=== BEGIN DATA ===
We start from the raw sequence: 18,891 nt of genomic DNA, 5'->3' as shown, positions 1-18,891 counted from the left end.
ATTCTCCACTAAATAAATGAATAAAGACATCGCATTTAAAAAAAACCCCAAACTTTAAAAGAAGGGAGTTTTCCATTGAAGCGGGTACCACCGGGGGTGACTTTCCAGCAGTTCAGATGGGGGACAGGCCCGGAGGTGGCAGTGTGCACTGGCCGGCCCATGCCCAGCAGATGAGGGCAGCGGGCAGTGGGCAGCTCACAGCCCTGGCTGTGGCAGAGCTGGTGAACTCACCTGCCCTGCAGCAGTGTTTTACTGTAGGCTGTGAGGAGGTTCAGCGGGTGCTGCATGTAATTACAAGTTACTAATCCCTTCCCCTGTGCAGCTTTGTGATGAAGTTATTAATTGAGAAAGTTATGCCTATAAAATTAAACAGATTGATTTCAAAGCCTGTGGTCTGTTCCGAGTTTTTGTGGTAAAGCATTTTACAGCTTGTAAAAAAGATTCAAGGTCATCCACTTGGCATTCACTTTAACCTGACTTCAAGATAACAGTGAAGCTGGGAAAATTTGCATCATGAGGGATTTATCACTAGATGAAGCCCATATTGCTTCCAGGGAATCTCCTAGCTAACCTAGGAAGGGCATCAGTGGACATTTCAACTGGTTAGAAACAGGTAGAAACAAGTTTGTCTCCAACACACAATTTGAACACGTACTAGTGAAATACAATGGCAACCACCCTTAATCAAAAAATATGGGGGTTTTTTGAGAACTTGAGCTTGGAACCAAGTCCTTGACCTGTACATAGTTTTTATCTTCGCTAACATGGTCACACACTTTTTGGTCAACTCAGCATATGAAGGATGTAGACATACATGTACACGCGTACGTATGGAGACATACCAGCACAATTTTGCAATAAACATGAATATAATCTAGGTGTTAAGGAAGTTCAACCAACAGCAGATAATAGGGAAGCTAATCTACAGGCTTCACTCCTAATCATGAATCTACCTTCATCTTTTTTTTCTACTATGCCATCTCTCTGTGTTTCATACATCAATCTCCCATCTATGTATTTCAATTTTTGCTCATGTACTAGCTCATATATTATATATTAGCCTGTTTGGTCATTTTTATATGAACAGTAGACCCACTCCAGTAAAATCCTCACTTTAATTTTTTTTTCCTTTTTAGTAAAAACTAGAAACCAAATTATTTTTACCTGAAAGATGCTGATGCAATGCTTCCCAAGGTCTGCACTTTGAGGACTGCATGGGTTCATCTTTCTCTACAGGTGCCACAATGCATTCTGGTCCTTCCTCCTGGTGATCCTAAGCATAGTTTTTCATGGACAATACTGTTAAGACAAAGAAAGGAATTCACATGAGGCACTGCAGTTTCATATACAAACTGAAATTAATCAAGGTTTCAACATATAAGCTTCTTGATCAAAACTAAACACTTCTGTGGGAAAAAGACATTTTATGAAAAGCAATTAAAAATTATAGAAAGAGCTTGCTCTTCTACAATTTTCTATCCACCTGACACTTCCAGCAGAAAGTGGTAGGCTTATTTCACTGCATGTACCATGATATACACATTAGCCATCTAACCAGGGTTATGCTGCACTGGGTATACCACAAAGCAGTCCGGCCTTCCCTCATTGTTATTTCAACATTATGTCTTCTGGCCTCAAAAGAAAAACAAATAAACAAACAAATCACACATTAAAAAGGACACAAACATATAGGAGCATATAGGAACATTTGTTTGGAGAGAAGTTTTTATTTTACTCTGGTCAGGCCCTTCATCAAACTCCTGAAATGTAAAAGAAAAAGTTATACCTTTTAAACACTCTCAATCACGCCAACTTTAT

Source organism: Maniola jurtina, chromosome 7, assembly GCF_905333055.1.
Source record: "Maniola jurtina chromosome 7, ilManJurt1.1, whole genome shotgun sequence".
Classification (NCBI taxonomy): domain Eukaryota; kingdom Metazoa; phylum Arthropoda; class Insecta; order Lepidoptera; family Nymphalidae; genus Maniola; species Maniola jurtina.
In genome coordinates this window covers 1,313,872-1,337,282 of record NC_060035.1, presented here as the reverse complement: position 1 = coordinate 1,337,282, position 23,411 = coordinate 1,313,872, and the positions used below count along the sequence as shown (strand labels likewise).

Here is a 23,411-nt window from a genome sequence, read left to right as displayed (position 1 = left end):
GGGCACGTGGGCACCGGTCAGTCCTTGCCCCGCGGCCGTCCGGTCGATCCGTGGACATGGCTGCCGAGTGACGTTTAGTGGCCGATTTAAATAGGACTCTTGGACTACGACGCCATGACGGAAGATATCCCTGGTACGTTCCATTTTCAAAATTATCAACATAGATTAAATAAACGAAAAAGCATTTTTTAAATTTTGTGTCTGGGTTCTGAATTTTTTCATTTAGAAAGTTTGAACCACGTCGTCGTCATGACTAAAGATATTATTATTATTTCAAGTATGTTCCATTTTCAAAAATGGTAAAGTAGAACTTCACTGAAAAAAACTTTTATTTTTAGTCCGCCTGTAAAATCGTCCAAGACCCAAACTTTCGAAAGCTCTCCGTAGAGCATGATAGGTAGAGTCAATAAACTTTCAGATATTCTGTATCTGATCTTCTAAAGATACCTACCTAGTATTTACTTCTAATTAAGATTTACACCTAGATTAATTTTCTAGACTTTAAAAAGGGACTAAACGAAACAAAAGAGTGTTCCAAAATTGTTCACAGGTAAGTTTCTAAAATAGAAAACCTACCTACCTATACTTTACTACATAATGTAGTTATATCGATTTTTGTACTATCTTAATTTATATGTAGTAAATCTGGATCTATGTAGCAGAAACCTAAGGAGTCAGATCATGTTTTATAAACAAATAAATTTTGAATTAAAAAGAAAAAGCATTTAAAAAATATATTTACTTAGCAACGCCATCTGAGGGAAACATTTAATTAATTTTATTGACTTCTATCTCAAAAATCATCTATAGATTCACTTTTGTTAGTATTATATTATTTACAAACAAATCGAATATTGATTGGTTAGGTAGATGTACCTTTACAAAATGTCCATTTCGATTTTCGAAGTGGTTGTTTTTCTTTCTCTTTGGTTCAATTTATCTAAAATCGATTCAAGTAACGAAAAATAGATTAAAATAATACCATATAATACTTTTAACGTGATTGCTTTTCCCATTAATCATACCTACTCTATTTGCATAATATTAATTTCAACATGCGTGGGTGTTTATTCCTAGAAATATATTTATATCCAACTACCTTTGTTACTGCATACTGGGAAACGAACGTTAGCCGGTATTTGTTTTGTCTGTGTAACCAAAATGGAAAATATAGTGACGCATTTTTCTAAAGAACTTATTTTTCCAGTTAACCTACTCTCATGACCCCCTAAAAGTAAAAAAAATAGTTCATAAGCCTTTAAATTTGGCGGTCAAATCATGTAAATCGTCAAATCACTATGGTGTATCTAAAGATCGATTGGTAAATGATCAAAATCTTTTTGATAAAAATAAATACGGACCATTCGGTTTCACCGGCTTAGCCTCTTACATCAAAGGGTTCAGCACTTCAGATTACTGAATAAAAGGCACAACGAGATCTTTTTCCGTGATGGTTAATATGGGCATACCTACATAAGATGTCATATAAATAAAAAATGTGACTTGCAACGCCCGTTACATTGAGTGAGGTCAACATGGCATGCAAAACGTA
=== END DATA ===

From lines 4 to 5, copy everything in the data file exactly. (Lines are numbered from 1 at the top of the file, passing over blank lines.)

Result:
Source record: "Maniola jurtina chromosome 7, ilManJurt1.1, whole genome shotgun sequence".
Classification (NCBI taxonomy): domain Eukaryota; kingdom Metazoa; phylum Arthropoda; class Insecta; order Lepidoptera; family Nymphalidae; genus Maniola; species Maniola jurtina.